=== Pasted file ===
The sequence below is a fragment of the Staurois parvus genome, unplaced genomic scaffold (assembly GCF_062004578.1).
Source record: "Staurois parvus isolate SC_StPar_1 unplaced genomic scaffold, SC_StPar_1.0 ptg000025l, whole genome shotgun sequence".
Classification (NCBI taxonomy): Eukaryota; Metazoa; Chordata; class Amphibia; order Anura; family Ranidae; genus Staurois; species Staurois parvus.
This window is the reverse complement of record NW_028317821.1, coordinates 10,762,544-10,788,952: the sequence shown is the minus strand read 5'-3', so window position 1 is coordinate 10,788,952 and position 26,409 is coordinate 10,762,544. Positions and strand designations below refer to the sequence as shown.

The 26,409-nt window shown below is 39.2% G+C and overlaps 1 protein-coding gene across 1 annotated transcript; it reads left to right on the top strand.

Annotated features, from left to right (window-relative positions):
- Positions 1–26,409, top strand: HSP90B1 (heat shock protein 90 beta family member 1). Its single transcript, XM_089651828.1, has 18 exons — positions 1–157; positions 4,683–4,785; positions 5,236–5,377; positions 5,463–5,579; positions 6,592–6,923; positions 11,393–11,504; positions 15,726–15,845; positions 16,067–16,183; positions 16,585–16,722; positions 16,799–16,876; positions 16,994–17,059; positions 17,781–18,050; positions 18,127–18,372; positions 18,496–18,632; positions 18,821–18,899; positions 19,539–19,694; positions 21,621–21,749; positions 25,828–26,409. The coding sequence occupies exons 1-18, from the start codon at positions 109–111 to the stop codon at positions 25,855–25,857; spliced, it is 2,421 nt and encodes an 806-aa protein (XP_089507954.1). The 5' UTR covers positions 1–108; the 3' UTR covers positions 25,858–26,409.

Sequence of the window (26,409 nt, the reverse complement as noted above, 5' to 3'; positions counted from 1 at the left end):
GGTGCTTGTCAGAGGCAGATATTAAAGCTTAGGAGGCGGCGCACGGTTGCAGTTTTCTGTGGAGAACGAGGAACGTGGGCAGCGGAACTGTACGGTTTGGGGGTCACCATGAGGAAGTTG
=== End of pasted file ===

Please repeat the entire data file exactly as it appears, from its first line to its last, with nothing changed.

The sequence below is a fragment of the Staurois parvus genome, unplaced genomic scaffold (assembly GCF_062004578.1).
Source record: "Staurois parvus isolate SC_StPar_1 unplaced genomic scaffold, SC_StPar_1.0 ptg000025l, whole genome shotgun sequence".
Classification (NCBI taxonomy): Eukaryota; Metazoa; Chordata; class Amphibia; order Anura; family Ranidae; genus Staurois; species Staurois parvus.
This window is the reverse complement of record NW_028317821.1, coordinates 10,762,544-10,788,952: the sequence shown is the minus strand read 5'-3', so window position 1 is coordinate 10,788,952 and position 26,409 is coordinate 10,762,544. Positions and strand designations below refer to the sequence as shown.

The 26,409-nt window shown below is 39.2% G+C and overlaps 1 protein-coding gene across 1 annotated transcript; it reads left to right on the top strand.

Annotated features, from left to right (window-relative positions):
- Positions 1–26,409, top strand: HSP90B1 (heat shock protein 90 beta family member 1). Its single transcript, XM_089651828.1, has 18 exons — positions 1–157; positions 4,683–4,785; positions 5,236–5,377; positions 5,463–5,579; positions 6,592–6,923; positions 11,393–11,504; positions 15,726–15,845; positions 16,067–16,183; positions 16,585–16,722; positions 16,799–16,876; positions 16,994–17,059; positions 17,781–18,050; positions 18,127–18,372; positions 18,496–18,632; positions 18,821–18,899; positions 19,539–19,694; positions 21,621–21,749; positions 25,828–26,409. The coding sequence occupies exons 1-18, from the start codon at positions 109–111 to the stop codon at positions 25,855–25,857; spliced, it is 2,421 nt and encodes an 806-aa protein (XP_089507954.1). The 5' UTR covers positions 1–108; the 3' UTR covers positions 25,858–26,409.

Sequence of the window (26,409 nt, the reverse complement as noted above, 5' to 3'; positions counted from 1 at the left end):
GGTGCTTGTCAGAGGCAGATATTAAAGCTTAGGAGGCGGCGCACGGTTGCAGTTTTCTGTGGAGAACGAGGAACGTGGGCAGCGGAACTGTACGGTTTGGGGGTCACCATGAGGAAGTTG